Yet the place is getting busier as travelers rush in from the U.S., Europe and Mexico City. As tourism grows (and debate increases about what’s sustainable and what isn’t), a sophisticated crop of restaurants has arisen.

———

GET OFF TO A GOOD START

Here are some of the things you do before heading out to find a whale shark:

Prowl around downtown Holbox. This won’t take long. The built-up east end is about five by 12 blocks. Most cars are banned, and the streets are dominated by golf carts (you can rent one), scooters, bikes and pedestrians. So far there’s not much nightlife.

Laze on the beach. The sand is fine. The waves are too gentle for surfing, but the winds are lively enough to encourage kite boarders.

On nights when the moon is dim, locals say you can spot bioluminescent phytoplankton glowing blue and green in the shallows. I didn’t see that, but I did catch sunrise and sunset at the dock as pelicans swooped and idle fishing boats bobbed.

Eat well. At El Chapulim, where there’s no menu, chef Erik Winckelmann typically cooks four main dishes each night and comes to your table to collect orders.

At Mandarina, the restaurant at Casa las Tortugas, your dinner might be duck in orange mole and brioche of huitlacoche (a.k.a. corn fungus).

At Milpa, a small, sophisticated dining room that opened in 2016, you might order the Drunken Octopus Roaming Valladolid, which is octopus soaked in beer sauce under a dome of swirling fumes, with bits of bacon and chorizo, corn and bell peppers.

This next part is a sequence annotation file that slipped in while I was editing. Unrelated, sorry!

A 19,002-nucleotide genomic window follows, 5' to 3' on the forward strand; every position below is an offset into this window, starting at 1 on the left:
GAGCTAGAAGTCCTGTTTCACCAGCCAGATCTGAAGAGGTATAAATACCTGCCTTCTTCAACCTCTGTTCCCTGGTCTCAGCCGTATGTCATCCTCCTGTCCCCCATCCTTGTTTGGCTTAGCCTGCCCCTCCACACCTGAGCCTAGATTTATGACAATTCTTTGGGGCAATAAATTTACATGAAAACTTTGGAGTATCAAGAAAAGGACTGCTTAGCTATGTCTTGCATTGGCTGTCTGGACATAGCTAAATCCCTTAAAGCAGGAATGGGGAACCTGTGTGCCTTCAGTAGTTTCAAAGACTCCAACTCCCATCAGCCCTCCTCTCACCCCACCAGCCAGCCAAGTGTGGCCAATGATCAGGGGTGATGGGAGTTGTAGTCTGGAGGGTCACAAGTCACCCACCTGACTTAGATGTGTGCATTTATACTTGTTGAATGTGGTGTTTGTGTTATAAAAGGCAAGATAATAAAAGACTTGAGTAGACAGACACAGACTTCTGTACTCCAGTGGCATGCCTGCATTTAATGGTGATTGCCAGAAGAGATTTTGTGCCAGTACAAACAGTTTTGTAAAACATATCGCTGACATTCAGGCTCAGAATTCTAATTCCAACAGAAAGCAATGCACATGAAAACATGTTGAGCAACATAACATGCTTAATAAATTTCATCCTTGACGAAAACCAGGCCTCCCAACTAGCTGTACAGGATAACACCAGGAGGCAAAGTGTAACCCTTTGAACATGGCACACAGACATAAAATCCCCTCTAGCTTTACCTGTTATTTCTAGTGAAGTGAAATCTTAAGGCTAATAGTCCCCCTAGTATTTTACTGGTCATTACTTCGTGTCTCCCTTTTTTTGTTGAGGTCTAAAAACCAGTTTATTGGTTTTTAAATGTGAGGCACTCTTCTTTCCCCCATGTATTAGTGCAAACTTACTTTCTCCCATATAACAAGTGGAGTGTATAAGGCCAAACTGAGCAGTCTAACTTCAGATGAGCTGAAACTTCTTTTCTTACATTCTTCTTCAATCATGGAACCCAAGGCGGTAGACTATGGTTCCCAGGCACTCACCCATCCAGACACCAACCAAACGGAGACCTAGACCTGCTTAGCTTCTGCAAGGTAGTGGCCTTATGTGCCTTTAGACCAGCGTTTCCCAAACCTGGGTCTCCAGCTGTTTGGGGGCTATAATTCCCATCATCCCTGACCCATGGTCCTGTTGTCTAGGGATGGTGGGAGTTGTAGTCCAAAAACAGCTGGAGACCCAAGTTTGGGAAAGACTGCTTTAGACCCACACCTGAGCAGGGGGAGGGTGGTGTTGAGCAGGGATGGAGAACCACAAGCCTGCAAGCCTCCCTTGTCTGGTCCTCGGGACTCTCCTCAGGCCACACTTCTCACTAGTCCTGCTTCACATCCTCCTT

This was my favorite meal of the visit. Until that night, I’d never before walked home on unpaved streets from a dinner of molecular cuisine.

Look for feathers and scales. Some people get boat rides to the mangroves, where they paddle kayaks and often see crocodiles.

Many visitors sign up for a half-day island-hopping boat tour that includes Isla del Pajaros, where I spotted flamingos, and Yalahau, a freshwater spring where you can swim and snack on ceviche while iguanas and a coatimundi (a close relative of the raccoon) skirmish for scraps.

———

SEE THE WHALE SHARKS

On most Mondays, tour company V.I.P. Holbox Experience offers a free boat excursion for travelers who want to collect marine litter from the island’s remote northern beaches.

The company’s whale shark expedition costs about $125 per person. You borrow wet suits, mask and fins. A guide instructs you never to touch the creatures, which have been labeled “endangered” by the International Union for Conservation of Nature.